Canada Markets

A look at Canada's Durum Movement

Cliff Jamieson
By  Cliff Jamieson , Canadian Grains Analyst
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The blue bars represent the weekly volume of Canadian durum exported, while the red line represents the volume needed each week in order to remain on track to reach the current AAFC forecast, measured against the primary vertical axis. The black line represents the steady cumulative pace needed to reach this forecast, while the green line shows the actual cumulative volume of exports, measured against the secondary vertical axis. (DTN graphic by Cliff Jamieson)

As of week 31, or the week ended March 8, Canada's durum exports totaled 2.8512 million metric tons (mmt), up 41.3% from the same period in 2018-19 and 9.2% higher than the five-year average. This is the fastest pace of movement realized in five years, with a higher volume of 3.240 mmt shipped in the same period of 2014-15.

As seen on the attached chart, Canada's cumulative durum exports (upward-sloping green line) continues to hold above the black line, or the steady pace needed to reach AAFC's current export forecast of 4.8 mmt.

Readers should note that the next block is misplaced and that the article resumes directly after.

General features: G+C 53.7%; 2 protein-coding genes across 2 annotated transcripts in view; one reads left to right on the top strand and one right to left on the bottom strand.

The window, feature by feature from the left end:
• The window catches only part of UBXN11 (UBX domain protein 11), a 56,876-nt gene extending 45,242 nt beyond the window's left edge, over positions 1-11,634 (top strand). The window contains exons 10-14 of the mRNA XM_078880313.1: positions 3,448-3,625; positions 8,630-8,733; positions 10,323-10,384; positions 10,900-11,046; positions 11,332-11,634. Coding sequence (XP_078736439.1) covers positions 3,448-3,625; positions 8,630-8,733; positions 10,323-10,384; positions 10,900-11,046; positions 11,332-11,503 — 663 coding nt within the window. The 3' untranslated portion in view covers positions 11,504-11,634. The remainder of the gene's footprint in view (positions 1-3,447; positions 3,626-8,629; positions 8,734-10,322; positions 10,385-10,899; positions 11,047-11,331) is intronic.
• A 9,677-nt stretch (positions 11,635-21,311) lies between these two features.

When the seasonal pace of shipments is considered, an average of 56.3% of total crop-year exports has been achieved as of the week 31 licensed exports reported over the past five years. This average pace of movement would project forward to 5 mmt of exports for the crop year, or 200,000 metric tons (mt) higher than the current forecast. Over the past five years, the smallest percentage of crop-year exports realized as of week 31 was seen in 2018-19, when only 44.6% of crop-year exports was reported. This pace would project forward to an even higher export forecast.

Given the most recent estimates of crop-year supplies, the current forecast leads to a 900,000 mt carryout as of July 31, down 50% year over year. This is already the tightest stocks seen since 2007-08, while a higher pace of movement could rival the 757,000 mt carried out of 1997-98 and even be the lowest since 554,000 mt were carried out of 1985-86.

The pace of movement of durum and the crop's price spread relative to spring wheat is a supportive feature behind AAFC's forecast for 15% surge in prairie acres. On Thursday, the spread between DTN's National Durum Index and National Spring Wheat Index was $1.29/bushel USD (durum over spring wheat). This is the first time in three years that durum has traded above spring wheat on this date, with the three-year average calculated at a $0.06/bu premium (durum over spring wheat).

The current spread has been in a short-term uptrend since December, while approaching the November high of $1.45 USD, the widest spread (or largest premium) seen since August 2017.

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